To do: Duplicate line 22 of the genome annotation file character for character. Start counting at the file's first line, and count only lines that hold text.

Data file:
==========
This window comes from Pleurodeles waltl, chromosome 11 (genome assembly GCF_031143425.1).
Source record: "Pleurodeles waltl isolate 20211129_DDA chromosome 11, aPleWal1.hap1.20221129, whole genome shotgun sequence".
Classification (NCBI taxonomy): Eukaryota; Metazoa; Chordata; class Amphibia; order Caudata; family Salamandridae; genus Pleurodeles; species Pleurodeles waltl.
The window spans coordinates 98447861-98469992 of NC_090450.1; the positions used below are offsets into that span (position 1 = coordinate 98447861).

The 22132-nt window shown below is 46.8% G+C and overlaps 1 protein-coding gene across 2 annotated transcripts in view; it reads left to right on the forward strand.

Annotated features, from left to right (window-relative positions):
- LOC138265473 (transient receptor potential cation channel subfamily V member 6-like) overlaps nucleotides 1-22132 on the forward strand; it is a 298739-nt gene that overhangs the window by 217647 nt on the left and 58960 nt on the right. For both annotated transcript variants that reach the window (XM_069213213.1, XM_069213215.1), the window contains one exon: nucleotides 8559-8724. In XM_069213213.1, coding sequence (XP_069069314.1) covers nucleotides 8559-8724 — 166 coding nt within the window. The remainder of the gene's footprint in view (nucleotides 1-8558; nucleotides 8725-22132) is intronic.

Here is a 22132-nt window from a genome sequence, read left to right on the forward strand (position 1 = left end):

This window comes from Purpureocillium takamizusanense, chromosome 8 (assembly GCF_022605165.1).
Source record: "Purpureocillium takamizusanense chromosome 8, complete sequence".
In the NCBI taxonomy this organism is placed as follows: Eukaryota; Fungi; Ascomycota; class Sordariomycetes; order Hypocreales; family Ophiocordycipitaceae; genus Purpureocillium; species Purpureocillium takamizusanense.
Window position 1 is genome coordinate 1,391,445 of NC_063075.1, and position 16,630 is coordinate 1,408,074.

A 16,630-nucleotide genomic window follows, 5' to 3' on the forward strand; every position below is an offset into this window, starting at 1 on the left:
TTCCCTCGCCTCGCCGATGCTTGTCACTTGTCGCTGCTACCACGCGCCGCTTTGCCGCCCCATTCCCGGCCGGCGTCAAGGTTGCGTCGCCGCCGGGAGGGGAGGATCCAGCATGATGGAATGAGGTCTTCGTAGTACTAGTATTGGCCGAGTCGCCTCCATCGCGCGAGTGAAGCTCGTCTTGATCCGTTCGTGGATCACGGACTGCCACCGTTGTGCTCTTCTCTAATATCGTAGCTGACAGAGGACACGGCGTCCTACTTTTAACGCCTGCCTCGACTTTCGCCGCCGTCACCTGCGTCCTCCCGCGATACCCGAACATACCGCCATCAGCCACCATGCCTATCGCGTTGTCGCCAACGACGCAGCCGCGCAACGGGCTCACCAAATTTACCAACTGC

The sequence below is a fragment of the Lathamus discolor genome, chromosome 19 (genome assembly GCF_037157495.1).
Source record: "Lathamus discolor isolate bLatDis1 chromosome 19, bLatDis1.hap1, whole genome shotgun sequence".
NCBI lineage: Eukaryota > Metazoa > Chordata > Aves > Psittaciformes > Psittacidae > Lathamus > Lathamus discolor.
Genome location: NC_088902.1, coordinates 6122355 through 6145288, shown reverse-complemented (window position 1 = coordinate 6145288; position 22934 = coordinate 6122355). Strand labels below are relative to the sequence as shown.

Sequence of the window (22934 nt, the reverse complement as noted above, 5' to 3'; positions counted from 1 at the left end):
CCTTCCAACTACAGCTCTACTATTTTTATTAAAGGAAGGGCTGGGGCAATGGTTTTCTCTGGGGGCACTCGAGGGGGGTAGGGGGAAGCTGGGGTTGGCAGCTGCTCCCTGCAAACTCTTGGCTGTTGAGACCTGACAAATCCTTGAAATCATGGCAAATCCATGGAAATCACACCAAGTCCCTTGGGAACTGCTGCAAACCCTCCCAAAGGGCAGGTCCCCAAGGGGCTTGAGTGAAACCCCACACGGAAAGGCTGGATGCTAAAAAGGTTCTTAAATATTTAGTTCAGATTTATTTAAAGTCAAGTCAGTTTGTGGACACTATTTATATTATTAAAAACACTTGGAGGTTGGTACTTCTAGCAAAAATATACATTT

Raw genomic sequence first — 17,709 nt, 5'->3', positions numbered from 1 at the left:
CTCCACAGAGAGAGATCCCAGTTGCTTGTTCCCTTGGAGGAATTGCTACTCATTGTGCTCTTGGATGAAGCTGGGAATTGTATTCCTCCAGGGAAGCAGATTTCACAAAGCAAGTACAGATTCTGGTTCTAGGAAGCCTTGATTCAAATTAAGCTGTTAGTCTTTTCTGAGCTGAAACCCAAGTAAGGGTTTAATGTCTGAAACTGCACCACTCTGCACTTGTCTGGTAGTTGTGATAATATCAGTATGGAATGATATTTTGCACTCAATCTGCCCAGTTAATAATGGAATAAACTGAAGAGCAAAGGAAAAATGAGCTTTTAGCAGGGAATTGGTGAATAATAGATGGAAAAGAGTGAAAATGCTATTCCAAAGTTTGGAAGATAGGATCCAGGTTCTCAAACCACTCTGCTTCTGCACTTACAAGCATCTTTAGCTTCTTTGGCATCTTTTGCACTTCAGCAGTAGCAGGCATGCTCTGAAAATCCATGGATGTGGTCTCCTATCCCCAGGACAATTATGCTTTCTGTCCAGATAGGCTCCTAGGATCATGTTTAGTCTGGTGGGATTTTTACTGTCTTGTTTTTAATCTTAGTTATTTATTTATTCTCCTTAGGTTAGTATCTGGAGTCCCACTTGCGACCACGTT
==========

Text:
CTCCACAGAGAGAGATCCCAGTTGCTTGTTCCCTTGGAGGAATTGCTACTCATTGTGCTCTTGGATGAAGCTGGGAATTGTATTCCTCCAGGGAAGCAGATTTCACAAAGCAAGTACAGATTCTGGTTCTAGGAAGCCTTGATTCAAATTAAGCTGTTAGTCTTTTCTGAGCTGAAACCCAAGTAAGGGTTTAATGTCTGAAACTGCACCACTCTGCACTTGTCTGGTAGTTGTGATAATATCAGTATGGAATGATATTTTGCACTCAATCTGCCCAGTTAATAATGGAATAAACTGAAGAGCAAAGGAAAAATGAGCTTTTAGCAGGGAATTGGTGAATAATAGATGGAAAAGAGTGAAAATGCTATTCCAAAGTTTGGAAGATAGGATCCAGGTTCTCAAACCACTCTGCTTCTGCACTTACAAGCATCTTTAGCTTCTTTGGCATCTTTTGCACTTCAGCAGTAGCAGGCATGCTCTGAAAATCCATGGATGTGGTCTCCTATCCCCAGGACAATTATGCTTTCTGTCCAGATAGGCTCCTAGGATCATGTTTAGTCTGGTGGGATTTTTACTGTCTTGTTTTTAATCTTAGTTATTTATTTATTCTCCTTAGGTTAGTATCTGGAGTCCCACTTGCGACCACGTT